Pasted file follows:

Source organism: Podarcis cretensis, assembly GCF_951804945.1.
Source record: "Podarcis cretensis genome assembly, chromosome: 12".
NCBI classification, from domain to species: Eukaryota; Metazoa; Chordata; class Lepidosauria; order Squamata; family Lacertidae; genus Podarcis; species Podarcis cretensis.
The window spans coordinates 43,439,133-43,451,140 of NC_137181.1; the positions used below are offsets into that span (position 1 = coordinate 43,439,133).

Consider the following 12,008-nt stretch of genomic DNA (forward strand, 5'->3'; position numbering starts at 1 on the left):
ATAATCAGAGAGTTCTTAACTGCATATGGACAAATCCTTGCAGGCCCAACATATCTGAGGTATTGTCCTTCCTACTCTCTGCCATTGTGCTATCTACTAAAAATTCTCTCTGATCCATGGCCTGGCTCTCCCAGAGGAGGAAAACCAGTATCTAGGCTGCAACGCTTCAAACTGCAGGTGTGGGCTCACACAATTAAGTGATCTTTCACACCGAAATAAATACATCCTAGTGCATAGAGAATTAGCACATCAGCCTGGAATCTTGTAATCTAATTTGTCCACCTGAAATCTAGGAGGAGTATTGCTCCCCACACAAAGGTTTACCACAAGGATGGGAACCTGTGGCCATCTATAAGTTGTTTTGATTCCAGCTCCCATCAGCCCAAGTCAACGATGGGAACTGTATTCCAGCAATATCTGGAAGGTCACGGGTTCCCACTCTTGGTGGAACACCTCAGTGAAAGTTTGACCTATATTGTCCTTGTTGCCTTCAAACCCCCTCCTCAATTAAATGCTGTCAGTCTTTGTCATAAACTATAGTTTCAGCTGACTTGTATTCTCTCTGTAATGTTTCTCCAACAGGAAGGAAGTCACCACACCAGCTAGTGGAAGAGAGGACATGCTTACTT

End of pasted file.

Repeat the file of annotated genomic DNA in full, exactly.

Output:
Source organism: Podarcis cretensis, assembly GCF_951804945.1.
Source record: "Podarcis cretensis genome assembly, chromosome: 12".
NCBI classification, from domain to species: Eukaryota; Metazoa; Chordata; class Lepidosauria; order Squamata; family Lacertidae; genus Podarcis; species Podarcis cretensis.
The window spans coordinates 43,439,133-43,451,140 of NC_137181.1; the positions used below are offsets into that span (position 1 = coordinate 43,439,133).

Consider the following 12,008-nt stretch of genomic DNA (forward strand, 5'->3'; position numbering starts at 1 on the left):
ATAATCAGAGAGTTCTTAACTGCATATGGACAAATCCTTGCAGGCCCAACATATCTGAGGTATTGTCCTTCCTACTCTCTGCCATTGTGCTATCTACTAAAAATTCTCTCTGATCCATGGCCTGGCTCTCCCAGAGGAGGAAAACCAGTATCTAGGCTGCAACGCTTCAAACTGCAGGTGTGGGCTCACACAATTAAGTGATCTTTCACACCGAAATAAATACATCCTAGTGCATAGAGAATTAGCACATCAGCCTGGAATCTTGTAATCTAATTTGTCCACCTGAAATCTAGGAGGAGTATTGCTCCCCACACAAAGGTTTACCACAAGGATGGGAACCTGTGGCCATCTATAAGTTGTTTTGATTCCAGCTCCCATCAGCCCAAGTCAACGATGGGAACTGTATTCCAGCAATATCTGGAAGGTCACGGGTTCCCACTCTTGGTGGAACACCTCAGTGAAAGTTTGACCTATATTGTCCTTGTTGCCTTCAAACCCCCTCCTCAATTAAATGCTGTCAGTCTTTGTCATAAACTATAGTTTCAGCTGACTTGTATTCTCTCTGTAATGTTTCTCCAACAGGAAGGAAGTCACCACACCAGCTAGTGGAAGAGAGGACATGCTTACTT